Brandi Carlile impressed a lot of listeners right from the jump.
A strong practitioner of folk and roots music, Carlile’s strong debut album gathered a loyal following at Adult Alternative radio. That set her up for her biggest crossover-success, the soaring ballad “The Story.”
Carlile has made a lot of high quality music since then. She’s worked consistently with simpatico collaborators Tim and Phil Hanseroth, identical twins who provide Carlile with strong support. With the recent release of her latest album, The Firewatcher’s Daughter, it’s a good time for a trip through Carlile’s discography.
Brandi Carlile (2005)
Brandi Carlile didn’t exactly storm the gates with her self-titled debut. One of the hallmarks of Brandi Carlile was its hushed restraint. Other singers might have screamed their lungs bloody to get attention. Carlile just made some really great acoustic folk music. The instrumental template didn’t change too much from song to song. Carlile and the Hanseroth twins focused mostly on acoustic guitars and bass, with tasteful percussion, piano and other elements threaded in as needed. The trio added variety via dynamics and tempo. So that put the focus squarely on the songs and the vocals. Which meant the album was on strong footing. Carlile’s voice was fantastic, a bluesy, honey-kissed burr that was as capable of digging into her lower register as it was of belting the high notes. Carlile never oversang; if she was going for a big note, it was warranted and she was just as likely to underplay a moment to enhance the emotional impact. The twins provided spot on harmonies that glided smoothly around Carlile’s confident leads. The standout was “What Can I Say,” one of the more insistent numbers that found favor at Triple A radio. The gentle, strummed “Happy” is another stunning moment, with heart-rending lyrics for a former love (“I’m happy, can’t you see/I’m alright/but I miss you, Amber Lee”). The weary, lived-in “Tragedy” was a compelling motivation on the end of a relationship. “Closer to You” worked up a nice head of steam with little more than layered acoustic guitars. “Fall Apart Again” featured one of Carlile’s strongest vocals against one of the set’s more insistent arrangements. The gentle, swinging lilt of “Gone” flirted with a country vibe to good effect. There wasn’t a bad song on Brandi Carlile and it was a sterling way for to make her presence felt in a market that needed someone like her.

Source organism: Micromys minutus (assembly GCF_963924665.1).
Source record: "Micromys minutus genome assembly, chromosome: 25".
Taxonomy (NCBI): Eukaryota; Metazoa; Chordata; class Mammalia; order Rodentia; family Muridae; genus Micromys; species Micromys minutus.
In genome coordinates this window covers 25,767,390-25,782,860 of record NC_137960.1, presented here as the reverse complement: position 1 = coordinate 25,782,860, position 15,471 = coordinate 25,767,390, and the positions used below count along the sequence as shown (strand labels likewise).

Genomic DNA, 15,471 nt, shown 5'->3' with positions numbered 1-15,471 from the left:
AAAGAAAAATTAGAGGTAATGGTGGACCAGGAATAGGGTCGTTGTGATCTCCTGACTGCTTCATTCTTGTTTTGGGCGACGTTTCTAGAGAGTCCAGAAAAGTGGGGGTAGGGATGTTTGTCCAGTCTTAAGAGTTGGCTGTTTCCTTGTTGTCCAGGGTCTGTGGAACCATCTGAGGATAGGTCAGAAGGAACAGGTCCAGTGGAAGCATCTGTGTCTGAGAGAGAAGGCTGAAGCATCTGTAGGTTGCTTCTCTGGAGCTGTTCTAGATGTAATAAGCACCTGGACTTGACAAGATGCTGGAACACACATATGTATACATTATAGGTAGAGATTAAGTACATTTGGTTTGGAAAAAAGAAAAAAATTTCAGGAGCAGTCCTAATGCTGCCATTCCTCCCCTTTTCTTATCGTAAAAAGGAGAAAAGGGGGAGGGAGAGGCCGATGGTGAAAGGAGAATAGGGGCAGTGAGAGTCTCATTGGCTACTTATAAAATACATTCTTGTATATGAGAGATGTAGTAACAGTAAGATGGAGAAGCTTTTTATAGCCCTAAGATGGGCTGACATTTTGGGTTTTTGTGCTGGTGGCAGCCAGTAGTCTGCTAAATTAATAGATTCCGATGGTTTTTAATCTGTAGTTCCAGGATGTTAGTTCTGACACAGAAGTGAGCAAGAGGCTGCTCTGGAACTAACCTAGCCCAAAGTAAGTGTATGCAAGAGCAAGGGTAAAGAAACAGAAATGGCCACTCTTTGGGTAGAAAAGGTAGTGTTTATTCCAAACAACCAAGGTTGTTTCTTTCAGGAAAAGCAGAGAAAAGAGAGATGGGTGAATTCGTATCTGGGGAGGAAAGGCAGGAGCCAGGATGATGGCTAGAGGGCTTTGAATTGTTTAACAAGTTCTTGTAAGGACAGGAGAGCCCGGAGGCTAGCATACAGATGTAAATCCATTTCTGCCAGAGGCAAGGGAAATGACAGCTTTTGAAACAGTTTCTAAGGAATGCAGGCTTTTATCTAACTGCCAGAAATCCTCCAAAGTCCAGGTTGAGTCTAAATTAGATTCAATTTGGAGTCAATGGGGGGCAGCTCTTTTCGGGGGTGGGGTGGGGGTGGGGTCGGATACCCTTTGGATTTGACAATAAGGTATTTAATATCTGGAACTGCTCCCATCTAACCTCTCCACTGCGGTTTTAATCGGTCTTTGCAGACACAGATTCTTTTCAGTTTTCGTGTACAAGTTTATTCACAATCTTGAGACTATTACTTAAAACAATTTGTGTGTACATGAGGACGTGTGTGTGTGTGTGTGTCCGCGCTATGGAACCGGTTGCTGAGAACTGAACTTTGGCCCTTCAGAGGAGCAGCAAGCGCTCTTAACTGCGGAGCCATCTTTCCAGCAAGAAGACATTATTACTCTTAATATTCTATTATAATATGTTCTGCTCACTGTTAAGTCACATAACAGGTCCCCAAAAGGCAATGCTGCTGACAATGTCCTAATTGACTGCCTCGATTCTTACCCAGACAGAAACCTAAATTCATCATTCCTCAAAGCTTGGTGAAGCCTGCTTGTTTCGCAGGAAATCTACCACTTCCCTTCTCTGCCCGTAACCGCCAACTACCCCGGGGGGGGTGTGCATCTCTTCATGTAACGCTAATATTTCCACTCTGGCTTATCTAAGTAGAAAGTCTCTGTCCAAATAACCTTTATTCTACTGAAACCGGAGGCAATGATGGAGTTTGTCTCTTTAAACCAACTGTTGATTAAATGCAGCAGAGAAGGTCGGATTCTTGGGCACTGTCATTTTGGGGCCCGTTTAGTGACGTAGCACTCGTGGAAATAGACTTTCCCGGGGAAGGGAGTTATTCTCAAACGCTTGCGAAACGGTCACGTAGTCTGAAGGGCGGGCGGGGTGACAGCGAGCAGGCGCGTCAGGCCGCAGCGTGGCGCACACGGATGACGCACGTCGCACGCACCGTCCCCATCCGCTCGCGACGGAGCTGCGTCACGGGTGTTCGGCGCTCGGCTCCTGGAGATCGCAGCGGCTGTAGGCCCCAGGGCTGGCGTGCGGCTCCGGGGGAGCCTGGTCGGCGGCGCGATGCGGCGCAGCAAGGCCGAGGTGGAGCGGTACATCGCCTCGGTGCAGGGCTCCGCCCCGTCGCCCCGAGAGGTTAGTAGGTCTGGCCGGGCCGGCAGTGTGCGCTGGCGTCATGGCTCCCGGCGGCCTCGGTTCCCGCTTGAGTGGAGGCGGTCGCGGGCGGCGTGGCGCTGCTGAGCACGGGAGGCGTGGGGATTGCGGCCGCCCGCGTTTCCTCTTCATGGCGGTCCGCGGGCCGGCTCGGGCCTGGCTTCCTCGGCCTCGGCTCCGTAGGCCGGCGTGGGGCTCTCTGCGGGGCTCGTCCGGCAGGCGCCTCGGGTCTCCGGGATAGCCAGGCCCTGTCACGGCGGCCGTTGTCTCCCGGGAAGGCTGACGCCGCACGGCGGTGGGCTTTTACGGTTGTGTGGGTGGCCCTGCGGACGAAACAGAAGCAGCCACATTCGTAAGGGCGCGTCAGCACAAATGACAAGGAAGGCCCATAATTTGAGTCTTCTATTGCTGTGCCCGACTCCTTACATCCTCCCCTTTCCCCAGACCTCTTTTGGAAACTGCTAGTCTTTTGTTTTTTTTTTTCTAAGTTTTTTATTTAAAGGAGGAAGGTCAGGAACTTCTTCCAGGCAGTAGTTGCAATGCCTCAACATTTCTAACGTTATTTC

The Story (2007)
After her debut established a strong base for Brandi Carlile at Adult Alternative radio, she sought to widen the tent on sophomore release The Story. Carlile and the Hanseroth twins took a more expansive musical approach, building on the solid acoustic foundation of Brandi Carlile. That meant some fuller arrangements, including more prominent percussion and expanded use of electric guitars to add more rock heft to some cuts. That was evident on title track “The Story,” which built from a gentle strum to a driving, passionate howl, showcasing Carlile’s range and power. It was a fantastic moment that achieved crossover success on the pop charts and became a staple of primetime TV dramas. The more rock-oriented approach resulted in some great, energetic cuts like “Losing Heart,” “Late Morning Lullaby” and “Wasted” that showed off some nice swagger. There was still plenty of stylistic variety showcased on The Story. Carlile and the Hanseroths remained masters of gentle folk songs that relied on little more than their guitars and voices. “Josephine,” “Cannonball” and “Shadow on the Wall” were all lovely, hushed gems that fit squarely into the neo-folk mode. The two approaches even meshed nicely on some cuts, like the wonderful “Turpentine,” a meditation on the passage of time, and the soaring independence anthem “My Song.” The Story was a great example that Carlile could engage the mainstream and vary her approach, while staying true to her roots and it deservedly expanded her audience.
Give Up the Ghost (2009)